NEW YORK, March 19 In a move reflecting
widening stress in the U.S. housing market, Moody's Investors
Service on Thursday said it may downgrade $240.7 billion of
securities backed by prime-quality "jumbo" U.S. residential
mortgages because defaults will be higher than they expected.
Jumbo mortgages are typically larger than $417,000, and go
to borrowers with good credit. But Moody's said in the last six
months, there have been "substantial increases in serious
delinquencies and decreases in prepayment rates, levels that
are unprecedented in this asset class."
Moody's put on review for downgrade 4,988 tranches of jumbo
residential mortgage-backed securities with a current
outstanding balance of $173.3 billion, and an original balance
of $240.7 billion. The securities are backed by mortgages
issued between 2005 and 2008.
The credit rating agency said it now expects losses of 1.7
percent for 2005 securitizations, 3.55 percent for 2006, 5.05
percent for 2007 and 6.20 percent for 2008.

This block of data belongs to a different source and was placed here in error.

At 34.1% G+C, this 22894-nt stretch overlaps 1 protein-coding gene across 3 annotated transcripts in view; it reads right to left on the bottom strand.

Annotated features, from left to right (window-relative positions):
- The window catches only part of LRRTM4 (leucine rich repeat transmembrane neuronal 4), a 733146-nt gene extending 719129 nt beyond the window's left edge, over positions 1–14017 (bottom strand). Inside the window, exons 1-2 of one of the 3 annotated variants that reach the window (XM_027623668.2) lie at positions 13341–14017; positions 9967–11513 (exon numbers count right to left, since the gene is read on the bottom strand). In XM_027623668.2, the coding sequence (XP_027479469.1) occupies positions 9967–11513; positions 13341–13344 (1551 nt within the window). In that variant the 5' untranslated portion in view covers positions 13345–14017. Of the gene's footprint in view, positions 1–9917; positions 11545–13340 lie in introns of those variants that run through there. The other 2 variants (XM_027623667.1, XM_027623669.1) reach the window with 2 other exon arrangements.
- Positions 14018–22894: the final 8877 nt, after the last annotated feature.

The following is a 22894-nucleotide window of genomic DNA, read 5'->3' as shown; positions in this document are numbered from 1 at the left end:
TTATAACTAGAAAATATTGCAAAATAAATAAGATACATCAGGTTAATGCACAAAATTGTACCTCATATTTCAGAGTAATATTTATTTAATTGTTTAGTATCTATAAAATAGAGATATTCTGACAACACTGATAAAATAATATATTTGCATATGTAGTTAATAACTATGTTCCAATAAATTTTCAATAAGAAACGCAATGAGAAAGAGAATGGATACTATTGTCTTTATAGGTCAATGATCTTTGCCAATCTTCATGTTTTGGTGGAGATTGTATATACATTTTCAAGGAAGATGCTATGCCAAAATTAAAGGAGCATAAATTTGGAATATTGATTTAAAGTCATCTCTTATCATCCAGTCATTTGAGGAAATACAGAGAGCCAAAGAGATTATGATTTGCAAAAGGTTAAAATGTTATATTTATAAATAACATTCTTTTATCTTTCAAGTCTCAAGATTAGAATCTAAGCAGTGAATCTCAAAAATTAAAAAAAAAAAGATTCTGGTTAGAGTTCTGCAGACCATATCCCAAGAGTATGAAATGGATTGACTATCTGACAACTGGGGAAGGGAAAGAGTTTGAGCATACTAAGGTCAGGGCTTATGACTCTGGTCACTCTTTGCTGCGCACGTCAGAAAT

It said 70 percent of the 2005 senior securities will
likely remain investment-grade, with the rest falling to
"junk." Securities issued later may suffer deeper downgrades.
Moody's also said subordinated securities from 2006, 2007 and
2008 transactions "will likely be completely written down."
The credit rating agency said its forecast takes into
account falling home prices, rising unemployment and "limited"
Moody's said home prices have already fallen 25 percent
from their peaks and could drop another 11 percent by year end,
when prices in many parts of the United States may bottom out.
Thornburg Mortgage Inc THMR.PK, a large U.S. jumbo
mortgage specialist, on Tuesday said it might file for Chapter
11 bankruptcy protection, and was in talks with its lenders to
renegotiate various agreements.
(Reporting by Jonathan Stempel; Editing by Kenneth Barry)